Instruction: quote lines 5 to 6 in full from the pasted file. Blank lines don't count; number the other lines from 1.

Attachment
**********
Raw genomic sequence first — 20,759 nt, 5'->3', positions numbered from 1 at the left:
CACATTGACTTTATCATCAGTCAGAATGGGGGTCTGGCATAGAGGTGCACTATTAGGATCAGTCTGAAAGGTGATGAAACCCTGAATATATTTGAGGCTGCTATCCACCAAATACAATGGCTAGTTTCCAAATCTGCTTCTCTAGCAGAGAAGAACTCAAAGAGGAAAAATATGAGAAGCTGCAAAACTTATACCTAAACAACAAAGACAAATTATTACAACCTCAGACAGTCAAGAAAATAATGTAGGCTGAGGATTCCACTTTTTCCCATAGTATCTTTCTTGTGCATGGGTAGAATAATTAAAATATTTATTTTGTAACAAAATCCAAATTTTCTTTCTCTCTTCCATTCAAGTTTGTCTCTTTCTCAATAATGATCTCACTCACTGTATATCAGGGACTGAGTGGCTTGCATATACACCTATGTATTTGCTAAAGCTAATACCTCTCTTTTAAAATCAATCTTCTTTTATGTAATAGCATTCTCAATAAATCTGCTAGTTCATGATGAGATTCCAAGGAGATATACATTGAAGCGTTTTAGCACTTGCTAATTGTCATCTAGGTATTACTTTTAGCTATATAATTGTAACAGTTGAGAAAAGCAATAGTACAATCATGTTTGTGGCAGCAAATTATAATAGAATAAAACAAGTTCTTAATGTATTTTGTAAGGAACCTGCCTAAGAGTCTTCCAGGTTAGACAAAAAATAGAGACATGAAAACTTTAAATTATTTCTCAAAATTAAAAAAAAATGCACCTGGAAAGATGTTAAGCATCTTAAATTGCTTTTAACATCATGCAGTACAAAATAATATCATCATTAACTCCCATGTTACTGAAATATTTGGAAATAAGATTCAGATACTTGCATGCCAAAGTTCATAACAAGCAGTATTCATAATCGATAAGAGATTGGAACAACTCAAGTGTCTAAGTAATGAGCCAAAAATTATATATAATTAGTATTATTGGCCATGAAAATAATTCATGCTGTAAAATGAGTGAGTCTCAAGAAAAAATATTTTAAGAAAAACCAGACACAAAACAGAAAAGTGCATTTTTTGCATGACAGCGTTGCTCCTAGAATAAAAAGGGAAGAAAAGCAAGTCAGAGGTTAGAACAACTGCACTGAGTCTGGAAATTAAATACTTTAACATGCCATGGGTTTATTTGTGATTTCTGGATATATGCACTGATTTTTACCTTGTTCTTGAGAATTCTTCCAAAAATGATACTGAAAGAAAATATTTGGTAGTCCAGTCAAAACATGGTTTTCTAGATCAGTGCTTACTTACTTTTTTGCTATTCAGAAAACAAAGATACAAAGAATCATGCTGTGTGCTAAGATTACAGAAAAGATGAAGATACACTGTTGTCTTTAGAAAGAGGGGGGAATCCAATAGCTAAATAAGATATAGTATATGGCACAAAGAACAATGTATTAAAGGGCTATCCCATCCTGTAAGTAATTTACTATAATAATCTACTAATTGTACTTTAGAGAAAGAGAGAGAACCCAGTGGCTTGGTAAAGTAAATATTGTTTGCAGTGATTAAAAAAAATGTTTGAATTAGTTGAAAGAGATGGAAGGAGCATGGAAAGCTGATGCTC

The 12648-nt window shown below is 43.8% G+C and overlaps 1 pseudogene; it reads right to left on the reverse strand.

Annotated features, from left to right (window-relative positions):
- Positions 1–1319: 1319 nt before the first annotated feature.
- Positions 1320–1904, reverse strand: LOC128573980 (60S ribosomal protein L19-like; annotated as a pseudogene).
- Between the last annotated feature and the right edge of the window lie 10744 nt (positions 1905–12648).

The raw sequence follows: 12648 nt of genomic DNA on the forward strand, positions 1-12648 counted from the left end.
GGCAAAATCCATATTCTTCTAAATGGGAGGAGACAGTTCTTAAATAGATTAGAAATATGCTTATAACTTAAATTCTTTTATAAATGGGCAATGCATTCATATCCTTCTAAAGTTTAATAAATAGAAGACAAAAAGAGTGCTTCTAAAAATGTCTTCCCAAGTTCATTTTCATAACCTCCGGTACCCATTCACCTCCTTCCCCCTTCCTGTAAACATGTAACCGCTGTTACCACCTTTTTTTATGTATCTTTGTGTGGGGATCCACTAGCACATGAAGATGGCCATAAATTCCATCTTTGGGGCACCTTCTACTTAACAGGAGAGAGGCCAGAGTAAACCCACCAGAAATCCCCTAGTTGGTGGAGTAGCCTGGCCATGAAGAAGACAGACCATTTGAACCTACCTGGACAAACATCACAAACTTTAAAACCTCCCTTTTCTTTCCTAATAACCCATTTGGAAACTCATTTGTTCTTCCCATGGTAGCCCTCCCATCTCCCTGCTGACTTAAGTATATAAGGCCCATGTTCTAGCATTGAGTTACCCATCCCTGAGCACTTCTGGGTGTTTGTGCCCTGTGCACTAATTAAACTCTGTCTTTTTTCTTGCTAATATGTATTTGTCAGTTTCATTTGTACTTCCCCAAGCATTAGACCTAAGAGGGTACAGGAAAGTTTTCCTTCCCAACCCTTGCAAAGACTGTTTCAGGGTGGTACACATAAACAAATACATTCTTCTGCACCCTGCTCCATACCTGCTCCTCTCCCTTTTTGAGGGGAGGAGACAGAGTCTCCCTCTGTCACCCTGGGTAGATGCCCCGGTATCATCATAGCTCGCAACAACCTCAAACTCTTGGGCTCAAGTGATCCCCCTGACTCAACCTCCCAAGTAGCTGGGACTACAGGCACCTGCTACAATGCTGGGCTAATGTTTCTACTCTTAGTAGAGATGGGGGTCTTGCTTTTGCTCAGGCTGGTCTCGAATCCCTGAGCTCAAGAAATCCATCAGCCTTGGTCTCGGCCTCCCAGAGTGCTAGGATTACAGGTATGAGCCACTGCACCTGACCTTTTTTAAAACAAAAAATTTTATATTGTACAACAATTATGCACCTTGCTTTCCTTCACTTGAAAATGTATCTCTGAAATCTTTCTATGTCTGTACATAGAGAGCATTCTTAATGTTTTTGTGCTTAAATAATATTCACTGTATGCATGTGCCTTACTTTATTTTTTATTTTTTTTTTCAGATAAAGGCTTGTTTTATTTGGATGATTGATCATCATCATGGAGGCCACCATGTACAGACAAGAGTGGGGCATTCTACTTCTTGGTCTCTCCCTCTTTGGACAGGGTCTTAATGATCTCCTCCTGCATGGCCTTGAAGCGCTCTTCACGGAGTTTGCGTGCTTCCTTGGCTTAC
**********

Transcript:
- Positions 1–1319: 1319 nt before the first annotated feature.
- Positions 1320–1904, reverse strand: LOC128573980 (60S ribosomal protein L19-like; annotated as a pseudogene).